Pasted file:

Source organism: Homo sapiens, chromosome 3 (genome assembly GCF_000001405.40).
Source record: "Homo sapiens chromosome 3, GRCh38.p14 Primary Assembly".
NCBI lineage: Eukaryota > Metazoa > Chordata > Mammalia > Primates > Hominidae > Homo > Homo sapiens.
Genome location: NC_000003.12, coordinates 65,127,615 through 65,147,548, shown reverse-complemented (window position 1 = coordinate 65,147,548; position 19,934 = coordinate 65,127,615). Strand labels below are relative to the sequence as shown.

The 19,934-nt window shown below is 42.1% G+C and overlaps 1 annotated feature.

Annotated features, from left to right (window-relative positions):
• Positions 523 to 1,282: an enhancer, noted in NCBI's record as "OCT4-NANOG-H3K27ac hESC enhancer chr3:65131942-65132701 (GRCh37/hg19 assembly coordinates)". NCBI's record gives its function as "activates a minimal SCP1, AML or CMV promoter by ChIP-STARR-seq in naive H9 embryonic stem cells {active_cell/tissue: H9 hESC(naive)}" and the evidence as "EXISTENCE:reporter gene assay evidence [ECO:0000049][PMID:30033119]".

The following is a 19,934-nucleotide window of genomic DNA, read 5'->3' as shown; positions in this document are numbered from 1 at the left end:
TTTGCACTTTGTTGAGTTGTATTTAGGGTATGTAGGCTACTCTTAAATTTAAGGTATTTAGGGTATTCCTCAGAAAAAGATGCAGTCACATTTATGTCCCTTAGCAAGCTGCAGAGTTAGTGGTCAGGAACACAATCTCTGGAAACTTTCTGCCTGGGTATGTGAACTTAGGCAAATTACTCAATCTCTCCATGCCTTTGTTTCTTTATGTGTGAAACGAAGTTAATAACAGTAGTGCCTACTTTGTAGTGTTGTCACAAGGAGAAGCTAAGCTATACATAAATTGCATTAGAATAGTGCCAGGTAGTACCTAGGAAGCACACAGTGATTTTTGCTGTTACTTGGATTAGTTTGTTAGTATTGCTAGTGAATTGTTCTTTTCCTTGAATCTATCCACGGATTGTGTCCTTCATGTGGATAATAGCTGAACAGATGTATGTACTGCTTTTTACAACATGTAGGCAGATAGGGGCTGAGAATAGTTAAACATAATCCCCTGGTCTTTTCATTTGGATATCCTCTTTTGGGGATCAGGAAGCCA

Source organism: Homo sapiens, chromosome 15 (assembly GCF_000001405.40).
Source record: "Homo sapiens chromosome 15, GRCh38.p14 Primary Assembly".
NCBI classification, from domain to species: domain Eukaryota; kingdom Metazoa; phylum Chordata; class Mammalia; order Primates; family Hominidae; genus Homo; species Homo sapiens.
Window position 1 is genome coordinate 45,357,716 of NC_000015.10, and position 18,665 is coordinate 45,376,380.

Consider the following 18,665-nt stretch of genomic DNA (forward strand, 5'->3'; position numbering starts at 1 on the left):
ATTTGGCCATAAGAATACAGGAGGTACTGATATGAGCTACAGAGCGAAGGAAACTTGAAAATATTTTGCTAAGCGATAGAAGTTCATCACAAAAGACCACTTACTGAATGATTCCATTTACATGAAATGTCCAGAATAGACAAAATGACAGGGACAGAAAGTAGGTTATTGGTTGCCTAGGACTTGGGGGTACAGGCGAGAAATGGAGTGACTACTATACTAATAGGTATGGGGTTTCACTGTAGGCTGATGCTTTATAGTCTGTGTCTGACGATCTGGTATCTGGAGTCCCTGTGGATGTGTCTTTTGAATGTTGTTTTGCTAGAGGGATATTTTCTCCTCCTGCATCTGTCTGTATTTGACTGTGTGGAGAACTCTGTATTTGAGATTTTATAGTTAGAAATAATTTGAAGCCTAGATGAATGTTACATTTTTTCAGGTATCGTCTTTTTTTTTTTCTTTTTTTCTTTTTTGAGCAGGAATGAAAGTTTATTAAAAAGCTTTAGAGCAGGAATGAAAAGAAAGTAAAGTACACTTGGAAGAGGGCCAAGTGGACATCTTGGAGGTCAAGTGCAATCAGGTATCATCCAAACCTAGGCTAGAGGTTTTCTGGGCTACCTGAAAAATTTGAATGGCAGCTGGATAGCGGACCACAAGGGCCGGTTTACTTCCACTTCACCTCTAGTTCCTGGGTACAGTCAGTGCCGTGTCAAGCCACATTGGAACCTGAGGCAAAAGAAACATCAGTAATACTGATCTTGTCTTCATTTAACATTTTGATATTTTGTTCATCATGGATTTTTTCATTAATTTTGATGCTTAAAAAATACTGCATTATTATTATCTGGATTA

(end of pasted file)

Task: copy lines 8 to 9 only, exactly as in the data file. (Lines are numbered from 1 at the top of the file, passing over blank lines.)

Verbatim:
The following is a 19,934-nucleotide window of genomic DNA, read 5'->3' as shown; positions in this document are numbered from 1 at the left end:
TTTGCACTTTGTTGAGTTGTATTTAGGGTATGTAGGCTACTCTTAAATTTAAGGTATTTAGGGTATTCCTCAGAAAAAGATGCAGTCACATTTATGTCCCTTAGCAAGCTGCAGAGTTAGTGGTCAGGAACACAATCTCTGGAAACTTTCTGCCTGGGTATGTGAACTTAGGCAAATTACTCAATCTCTCCATGCCTTTGTTTCTTTATGTGTGAAACGAAGTTAATAACAGTAGTGCCTACTTTGTAGTGTTGTCACAAGGAGAAGCTAAGCTATACATAAATTGCATTAGAATAGTGCCAGGTAGTACCTAGGAAGCACACAGTGATTTTTGCTGTTACTTGGATTAGTTTGTTAGTATTGCTAGTGAATTGTTCTTTTCCTTGAATCTATCCACGGATTGTGTCCTTCATGTGGATAATAGCTGAACAGATGTATGTACTGCTTTTTACAACATGTAGGCAGATAGGGGCTGAGAATAGTTAAACATAATCCCCTGGTCTTTTCATTTGGATATCCTCTTTTGGGGATCAGGAAGCCA